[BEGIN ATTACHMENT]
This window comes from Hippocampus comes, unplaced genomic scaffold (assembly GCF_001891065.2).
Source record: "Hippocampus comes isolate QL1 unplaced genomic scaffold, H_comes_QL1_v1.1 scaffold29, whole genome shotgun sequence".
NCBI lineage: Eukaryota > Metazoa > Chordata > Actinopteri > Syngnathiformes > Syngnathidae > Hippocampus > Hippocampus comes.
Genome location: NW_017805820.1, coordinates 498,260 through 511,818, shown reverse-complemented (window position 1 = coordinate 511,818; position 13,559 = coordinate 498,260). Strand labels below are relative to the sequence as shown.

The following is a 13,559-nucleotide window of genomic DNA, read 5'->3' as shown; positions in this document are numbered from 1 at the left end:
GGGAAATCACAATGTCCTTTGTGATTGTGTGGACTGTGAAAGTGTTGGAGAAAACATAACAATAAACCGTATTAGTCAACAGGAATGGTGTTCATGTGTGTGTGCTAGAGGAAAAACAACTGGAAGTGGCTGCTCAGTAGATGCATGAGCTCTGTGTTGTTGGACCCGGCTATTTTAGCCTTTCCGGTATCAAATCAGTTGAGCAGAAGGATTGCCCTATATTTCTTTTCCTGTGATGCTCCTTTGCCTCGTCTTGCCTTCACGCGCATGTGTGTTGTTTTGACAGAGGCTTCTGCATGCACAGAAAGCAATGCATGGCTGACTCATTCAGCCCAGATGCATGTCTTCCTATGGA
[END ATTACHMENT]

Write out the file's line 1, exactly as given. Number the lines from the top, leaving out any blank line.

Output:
This window comes from Hippocampus comes, unplaced genomic scaffold (assembly GCF_001891065.2).